Eugenia Wynne, Edmund Wilson, Eugene O'Neill—extracts from memoirs and diariesby Ian Irvine / December 25, 2016 / Leave a comment
25th December, 1796:
Eugenia Wynne, aged 17, living in Corsica, writes in her journal:
“When I woke, my eyes instead of being pleasantly struck by the welcome rays of a brilliant sun, were obliged to employ all their power in order to see through the gloom of the clouds that surrounded and threatened with a deluge of rain. I went to church with a sad heart for I was sadly afraid to miss the Ball. On our return from Church the Vicar made me as mad as possible in pretending that we should give up the ball, and make a sacrifice of it etc. and God knows what stuff. I made no answer, but thought, my friend, if instead of that black robe you had a petticoat on, if instead of the weight of 50 years you had only 17, you would not speak so.”
25th December, 1955
Edmund Wilson, critic, at his house in Wellfleet, Massachusetts, writes in his journal:
“Elena [his wife] made gingerbread cookies like a maniac—perhaps as a substitute for candy. They were supposed to be for the tree—cut up into shapes of men, angels, stars and chickens—but the first batch was eaten so quickly that she made another and another, each somewhat different from the others—more or less crisp and spicy, or rich in a vanilla way. They were garnished with little gobs of jelly or decorated silver balls or crumbs of coloured sugar—the men had raisins for eyes, the angels little white frills— but we went on eating them just the same. One day—during the terrible cold spell, when there were only a few rooms we could live in—Helen [his daughter] said, as she was leaving for school: ‘I want to come back to a warm house, permeated with the smell of cookies.’”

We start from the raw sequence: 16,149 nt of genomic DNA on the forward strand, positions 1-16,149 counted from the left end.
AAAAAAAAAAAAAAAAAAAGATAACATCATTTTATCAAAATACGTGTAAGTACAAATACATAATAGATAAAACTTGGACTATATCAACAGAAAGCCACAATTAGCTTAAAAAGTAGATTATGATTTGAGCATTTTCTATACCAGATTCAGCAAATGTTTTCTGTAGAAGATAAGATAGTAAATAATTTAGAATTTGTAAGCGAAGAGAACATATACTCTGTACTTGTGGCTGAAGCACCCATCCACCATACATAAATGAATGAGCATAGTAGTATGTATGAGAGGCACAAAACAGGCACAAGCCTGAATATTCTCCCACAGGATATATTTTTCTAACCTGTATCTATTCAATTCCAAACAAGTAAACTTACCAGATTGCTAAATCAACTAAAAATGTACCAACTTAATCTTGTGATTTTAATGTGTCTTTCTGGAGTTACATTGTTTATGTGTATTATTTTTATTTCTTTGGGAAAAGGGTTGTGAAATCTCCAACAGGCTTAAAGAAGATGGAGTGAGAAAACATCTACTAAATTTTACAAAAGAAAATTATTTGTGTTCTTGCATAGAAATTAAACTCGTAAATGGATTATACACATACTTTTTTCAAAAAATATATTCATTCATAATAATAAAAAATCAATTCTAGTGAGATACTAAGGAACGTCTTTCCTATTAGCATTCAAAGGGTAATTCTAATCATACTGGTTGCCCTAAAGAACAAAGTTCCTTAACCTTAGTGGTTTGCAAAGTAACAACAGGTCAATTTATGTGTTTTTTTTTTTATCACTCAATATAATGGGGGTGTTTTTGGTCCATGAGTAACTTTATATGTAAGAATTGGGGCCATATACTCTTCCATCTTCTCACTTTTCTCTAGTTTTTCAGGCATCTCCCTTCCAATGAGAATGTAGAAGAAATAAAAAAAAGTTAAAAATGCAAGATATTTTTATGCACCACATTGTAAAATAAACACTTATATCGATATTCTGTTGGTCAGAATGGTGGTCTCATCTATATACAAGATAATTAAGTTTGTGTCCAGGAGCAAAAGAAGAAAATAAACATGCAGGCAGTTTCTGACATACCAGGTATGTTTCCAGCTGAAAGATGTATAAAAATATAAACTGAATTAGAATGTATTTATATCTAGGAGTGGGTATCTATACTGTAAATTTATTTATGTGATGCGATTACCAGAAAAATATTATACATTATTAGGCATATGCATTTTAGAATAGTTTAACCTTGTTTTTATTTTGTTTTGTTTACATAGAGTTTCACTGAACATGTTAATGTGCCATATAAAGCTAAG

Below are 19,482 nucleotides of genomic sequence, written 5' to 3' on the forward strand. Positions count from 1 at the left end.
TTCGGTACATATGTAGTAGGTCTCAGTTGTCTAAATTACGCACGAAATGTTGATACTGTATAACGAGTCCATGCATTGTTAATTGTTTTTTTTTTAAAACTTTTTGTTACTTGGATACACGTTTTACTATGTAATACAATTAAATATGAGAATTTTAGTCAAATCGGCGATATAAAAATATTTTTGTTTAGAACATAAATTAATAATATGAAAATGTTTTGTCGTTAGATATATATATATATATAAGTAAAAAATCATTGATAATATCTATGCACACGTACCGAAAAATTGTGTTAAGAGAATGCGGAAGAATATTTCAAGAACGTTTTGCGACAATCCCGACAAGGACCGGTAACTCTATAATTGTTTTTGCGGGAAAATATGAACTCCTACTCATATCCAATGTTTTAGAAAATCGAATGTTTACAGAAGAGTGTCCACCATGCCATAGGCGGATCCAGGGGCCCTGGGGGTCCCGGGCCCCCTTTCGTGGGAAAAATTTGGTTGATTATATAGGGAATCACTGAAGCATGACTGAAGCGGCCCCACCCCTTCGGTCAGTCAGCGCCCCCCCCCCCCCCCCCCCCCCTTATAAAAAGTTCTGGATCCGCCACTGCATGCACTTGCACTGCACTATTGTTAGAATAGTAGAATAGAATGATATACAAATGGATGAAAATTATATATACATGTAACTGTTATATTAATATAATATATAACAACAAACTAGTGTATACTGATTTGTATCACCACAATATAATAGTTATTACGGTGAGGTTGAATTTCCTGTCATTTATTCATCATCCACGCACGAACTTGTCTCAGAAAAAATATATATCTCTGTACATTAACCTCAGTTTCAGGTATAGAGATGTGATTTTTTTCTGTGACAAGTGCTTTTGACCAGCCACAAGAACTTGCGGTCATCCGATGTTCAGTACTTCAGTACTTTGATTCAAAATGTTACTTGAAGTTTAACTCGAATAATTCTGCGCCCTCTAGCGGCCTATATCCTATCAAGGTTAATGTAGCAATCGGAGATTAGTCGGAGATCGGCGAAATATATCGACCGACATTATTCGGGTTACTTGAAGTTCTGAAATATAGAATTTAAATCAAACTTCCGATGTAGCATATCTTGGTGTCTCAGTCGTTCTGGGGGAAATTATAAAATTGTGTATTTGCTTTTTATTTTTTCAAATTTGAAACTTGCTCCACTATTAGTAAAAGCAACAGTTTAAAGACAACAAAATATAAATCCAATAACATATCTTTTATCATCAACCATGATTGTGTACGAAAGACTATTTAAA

25th December, 1773
James Woodforde, sub-warden of New College, Oxford, writes in his journal:
“I dined in the Hall, and there were fourteen senior fellows with me. I invited the Warden to dine with us as is usual on this day, but his sister being here, he could not. We had a very handsome dinner of my ordering, as I order dinner here every day being Sub-Warden.
“We had for dinner two fine cods boiled, with fried soles round them, and oyster sauce, a fine sirloin of beef roasted, some pease soup and an orange pudding, for the first course; for the second we had a lease of wild ducks roasted, a fore-quarter of lamb, and salad, and mince pies. After the second course there was a fine plum cake brought to the senior table as is usual on this day. We dined at three o’clock and were an hour and a half at it.